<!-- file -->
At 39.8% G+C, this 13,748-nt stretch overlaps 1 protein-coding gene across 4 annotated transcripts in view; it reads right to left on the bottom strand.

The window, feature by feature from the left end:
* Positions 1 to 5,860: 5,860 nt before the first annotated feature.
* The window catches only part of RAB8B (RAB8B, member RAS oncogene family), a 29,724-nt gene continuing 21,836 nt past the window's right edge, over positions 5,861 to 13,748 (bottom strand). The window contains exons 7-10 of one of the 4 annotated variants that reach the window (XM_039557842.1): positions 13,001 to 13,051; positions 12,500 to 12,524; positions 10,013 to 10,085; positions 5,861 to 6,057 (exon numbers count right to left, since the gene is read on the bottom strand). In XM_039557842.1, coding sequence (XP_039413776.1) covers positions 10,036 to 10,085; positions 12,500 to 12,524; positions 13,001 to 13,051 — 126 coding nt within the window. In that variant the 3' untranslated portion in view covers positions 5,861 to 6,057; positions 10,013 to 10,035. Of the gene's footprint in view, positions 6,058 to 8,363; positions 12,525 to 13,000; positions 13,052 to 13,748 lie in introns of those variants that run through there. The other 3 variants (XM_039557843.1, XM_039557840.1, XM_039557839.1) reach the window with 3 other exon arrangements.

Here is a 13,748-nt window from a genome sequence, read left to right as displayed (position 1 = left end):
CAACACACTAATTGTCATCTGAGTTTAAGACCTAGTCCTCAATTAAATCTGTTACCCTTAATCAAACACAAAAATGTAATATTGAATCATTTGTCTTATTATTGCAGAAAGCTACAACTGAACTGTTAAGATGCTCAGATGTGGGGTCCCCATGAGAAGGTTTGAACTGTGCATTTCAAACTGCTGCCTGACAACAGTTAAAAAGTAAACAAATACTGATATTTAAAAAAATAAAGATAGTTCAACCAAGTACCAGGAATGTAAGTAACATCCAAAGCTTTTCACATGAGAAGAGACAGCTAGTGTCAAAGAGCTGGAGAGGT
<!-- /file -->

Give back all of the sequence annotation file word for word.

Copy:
At 39.8% G+C, this 13,748-nt stretch overlaps 1 protein-coding gene across 4 annotated transcripts in view; it reads right to left on the bottom strand.

The window, feature by feature from the left end:
* Positions 1 to 5,860: 5,860 nt before the first annotated feature.
* The window catches only part of RAB8B (RAB8B, member RAS oncogene family), a 29,724-nt gene continuing 21,836 nt past the window's right edge, over positions 5,861 to 13,748 (bottom strand). The window contains exons 7-10 of one of the 4 annotated variants that reach the window (XM_039557842.1): positions 13,001 to 13,051; positions 12,500 to 12,524; positions 10,013 to 10,085; positions 5,861 to 6,057 (exon numbers count right to left, since the gene is read on the bottom strand). In XM_039557842.1, coding sequence (XP_039413776.1) covers positions 10,036 to 10,085; positions 12,500 to 12,524; positions 13,001 to 13,051 — 126 coding nt within the window. In that variant the 3' untranslated portion in view covers positions 5,861 to 6,057; positions 10,013 to 10,035. Of the gene's footprint in view, positions 6,058 to 8,363; positions 12,525 to 13,000; positions 13,052 to 13,748 lie in introns of those variants that run through there. The other 3 variants (XM_039557843.1, XM_039557840.1, XM_039557839.1) reach the window with 3 other exon arrangements.

Here is a 13,748-nt window from a genome sequence, read left to right as displayed (position 1 = left end):
CAACACACTAATTGTCATCTGAGTTTAAGACCTAGTCCTCAATTAAATCTGTTACCCTTAATCAAACACAAAAATGTAATATTGAATCATTTGTCTTATTATTGCAGAAAGCTACAACTGAACTGTTAAGATGCTCAGATGTGGGGTCCCCATGAGAAGGTTTGAACTGTGCATTTCAAACTGCTGCCTGACAACAGTTAAAAAGTAAACAAATACTGATATTTAAAAAAATAAAGATAGTTCAACCAAGTACCAGGAATGTAAGTAACATCCAAAGCTTTTCACATGAGAAGAGACAGCTAGTGTCAAAGAGCTGGAGAGGT